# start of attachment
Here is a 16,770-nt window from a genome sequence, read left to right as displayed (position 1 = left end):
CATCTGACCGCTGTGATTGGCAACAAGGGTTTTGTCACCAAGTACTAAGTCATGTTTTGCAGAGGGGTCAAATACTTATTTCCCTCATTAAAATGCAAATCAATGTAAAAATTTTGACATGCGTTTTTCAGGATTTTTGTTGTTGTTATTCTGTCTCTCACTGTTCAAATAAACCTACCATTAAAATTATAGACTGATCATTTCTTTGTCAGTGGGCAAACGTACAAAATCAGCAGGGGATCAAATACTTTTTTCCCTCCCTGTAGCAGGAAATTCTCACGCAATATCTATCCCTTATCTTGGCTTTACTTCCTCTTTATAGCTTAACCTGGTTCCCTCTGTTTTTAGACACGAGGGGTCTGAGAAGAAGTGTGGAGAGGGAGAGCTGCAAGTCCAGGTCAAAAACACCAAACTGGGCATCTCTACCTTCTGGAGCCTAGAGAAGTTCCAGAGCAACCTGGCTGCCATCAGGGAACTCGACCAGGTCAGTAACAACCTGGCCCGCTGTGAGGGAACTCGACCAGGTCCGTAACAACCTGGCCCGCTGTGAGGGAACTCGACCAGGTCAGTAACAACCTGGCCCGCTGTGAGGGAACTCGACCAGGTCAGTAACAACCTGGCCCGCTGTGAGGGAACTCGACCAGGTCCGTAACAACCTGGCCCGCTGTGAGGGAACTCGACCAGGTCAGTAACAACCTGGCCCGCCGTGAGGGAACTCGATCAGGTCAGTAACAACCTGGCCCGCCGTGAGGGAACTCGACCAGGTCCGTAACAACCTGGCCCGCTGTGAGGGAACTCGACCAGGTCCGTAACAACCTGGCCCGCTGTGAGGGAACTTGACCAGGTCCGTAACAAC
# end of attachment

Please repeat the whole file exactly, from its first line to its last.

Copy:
Here is a 16,770-nt window from a genome sequence, read left to right as displayed (position 1 = left end):
CATCTGACCGCTGTGATTGGCAACAAGGGTTTTGTCACCAAGTACTAAGTCATGTTTTGCAGAGGGGTCAAATACTTATTTCCCTCATTAAAATGCAAATCAATGTAAAAATTTTGACATGCGTTTTTCAGGATTTTTGTTGTTGTTATTCTGTCTCTCACTGTTCAAATAAACCTACCATTAAAATTATAGACTGATCATTTCTTTGTCAGTGGGCAAACGTACAAAATCAGCAGGGGATCAAATACTTTTTTCCCTCCCTGTAGCAGGAAATTCTCACGCAATATCTATCCCTTATCTTGGCTTTACTTCCTCTTTATAGCTTAACCTGGTTCCCTCTGTTTTTAGACACGAGGGGTCTGAGAAGAAGTGTGGAGAGGGAGAGCTGCAAGTCCAGGTCAAAAACACCAAACTGGGCATCTCTACCTTCTGGAGCCTAGAGAAGTTCCAGAGCAACCTGGCTGCCATCAGGGAACTCGACCAGGTCAGTAACAACCTGGCCCGCTGTGAGGGAACTCGACCAGGTCCGTAACAACCTGGCCCGCTGTGAGGGAACTCGACCAGGTCAGTAACAACCTGGCCCGCTGTGAGGGAACTCGACCAGGTCAGTAACAACCTGGCCCGCTGTGAGGGAACTCGACCAGGTCCGTAACAACCTGGCCCGCTGTGAGGGAACTCGACCAGGTCAGTAACAACCTGGCCCGCCGTGAGGGAACTCGATCAGGTCAGTAACAACCTGGCCCGCCGTGAGGGAACTCGACCAGGTCCGTAACAACCTGGCCCGCTGTGAGGGAACTCGACCAGGTCCGTAACAACCTGGCCCGCTGTGAGGGAACTTGACCAGGTCCGTAACAAC